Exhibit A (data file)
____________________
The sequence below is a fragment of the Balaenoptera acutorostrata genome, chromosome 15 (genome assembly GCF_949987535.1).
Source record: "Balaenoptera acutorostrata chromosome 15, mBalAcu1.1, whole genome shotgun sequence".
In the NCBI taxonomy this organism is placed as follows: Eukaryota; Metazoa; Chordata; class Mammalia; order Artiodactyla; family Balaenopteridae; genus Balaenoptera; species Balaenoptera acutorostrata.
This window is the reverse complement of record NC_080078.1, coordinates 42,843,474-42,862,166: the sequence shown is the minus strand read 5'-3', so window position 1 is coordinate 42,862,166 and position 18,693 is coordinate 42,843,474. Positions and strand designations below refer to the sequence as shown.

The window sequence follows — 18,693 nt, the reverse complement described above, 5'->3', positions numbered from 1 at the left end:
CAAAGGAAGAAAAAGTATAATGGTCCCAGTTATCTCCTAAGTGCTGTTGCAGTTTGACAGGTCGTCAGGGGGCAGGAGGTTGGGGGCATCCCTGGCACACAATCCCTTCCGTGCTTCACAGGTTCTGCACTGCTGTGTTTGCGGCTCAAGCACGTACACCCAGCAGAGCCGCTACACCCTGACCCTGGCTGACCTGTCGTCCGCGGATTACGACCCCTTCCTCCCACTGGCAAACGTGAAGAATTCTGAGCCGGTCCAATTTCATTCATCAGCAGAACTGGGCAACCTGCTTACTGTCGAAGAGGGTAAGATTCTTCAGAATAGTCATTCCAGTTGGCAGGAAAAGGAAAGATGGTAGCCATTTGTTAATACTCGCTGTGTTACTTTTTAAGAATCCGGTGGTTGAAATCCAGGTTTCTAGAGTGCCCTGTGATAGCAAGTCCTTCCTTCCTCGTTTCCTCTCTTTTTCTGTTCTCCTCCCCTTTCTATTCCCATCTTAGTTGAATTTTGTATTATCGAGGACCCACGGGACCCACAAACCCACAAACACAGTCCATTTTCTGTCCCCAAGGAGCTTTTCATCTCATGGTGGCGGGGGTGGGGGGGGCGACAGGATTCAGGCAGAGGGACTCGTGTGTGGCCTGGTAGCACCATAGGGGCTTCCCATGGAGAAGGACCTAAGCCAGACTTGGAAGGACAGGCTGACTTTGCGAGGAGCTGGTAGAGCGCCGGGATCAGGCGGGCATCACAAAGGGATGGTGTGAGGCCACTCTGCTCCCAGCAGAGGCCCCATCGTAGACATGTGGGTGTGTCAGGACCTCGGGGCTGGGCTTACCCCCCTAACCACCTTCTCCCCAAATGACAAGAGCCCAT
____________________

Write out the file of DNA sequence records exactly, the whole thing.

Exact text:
The sequence below is a fragment of the Balaenoptera acutorostrata genome, chromosome 15 (genome assembly GCF_949987535.1).
Source record: "Balaenoptera acutorostrata chromosome 15, mBalAcu1.1, whole genome shotgun sequence".
In the NCBI taxonomy this organism is placed as follows: Eukaryota; Metazoa; Chordata; class Mammalia; order Artiodactyla; family Balaenopteridae; genus Balaenoptera; species Balaenoptera acutorostrata.
This window is the reverse complement of record NC_080078.1, coordinates 42,843,474-42,862,166: the sequence shown is the minus strand read 5'-3', so window position 1 is coordinate 42,862,166 and position 18,693 is coordinate 42,843,474. Positions and strand designations below refer to the sequence as shown.

The window sequence follows — 18,693 nt, the reverse complement described above, 5'->3', positions numbered from 1 at the left end:
CAAAGGAAGAAAAAGTATAATGGTCCCAGTTATCTCCTAAGTGCTGTTGCAGTTTGACAGGTCGTCAGGGGGCAGGAGGTTGGGGGCATCCCTGGCACACAATCCCTTCCGTGCTTCACAGGTTCTGCACTGCTGTGTTTGCGGCTCAAGCACGTACACCCAGCAGAGCCGCTACACCCTGACCCTGGCTGACCTGTCGTCCGCGGATTACGACCCCTTCCTCCCACTGGCAAACGTGAAGAATTCTGAGCCGGTCCAATTTCATTCATCAGCAGAACTGGGCAACCTGCTTACTGTCGAAGAGGGTAAGATTCTTCAGAATAGTCATTCCAGTTGGCAGGAAAAGGAAAGATGGTAGCCATTTGTTAATACTCGCTGTGTTACTTTTTAAGAATCCGGTGGTTGAAATCCAGGTTTCTAGAGTGCCCTGTGATAGCAAGTCCTTCCTTCCTCGTTTCCTCTCTTTTTCTGTTCTCCTCCCCTTTCTATTCCCATCTTAGTTGAATTTTGTATTATCGAGGACCCACGGGACCCACAAACCCACAAACACAGTCCATTTTCTGTCCCCAAGGAGCTTTTCATCTCATGGTGGCGGGGGTGGGGGGGGCGACAGGATTCAGGCAGAGGGACTCGTGTGTGGCCTGGTAGCACCATAGGGGCTTCCCATGGAGAAGGACCTAAGCCAGACTTGGAAGGACAGGCTGACTTTGCGAGGAGCTGGTAGAGCGCCGGGATCAGGCGGGCATCACAAAGGGATGGTGTGAGGCCACTCTGCTCCCAGCAGAGGCCCCATCGTAGACATGTGGGTGTGTCAGGACCTCGGGGCTGGGCTTACCCCCCTAACCACCTTCTCCCCAAATGACAAGAGCCCAT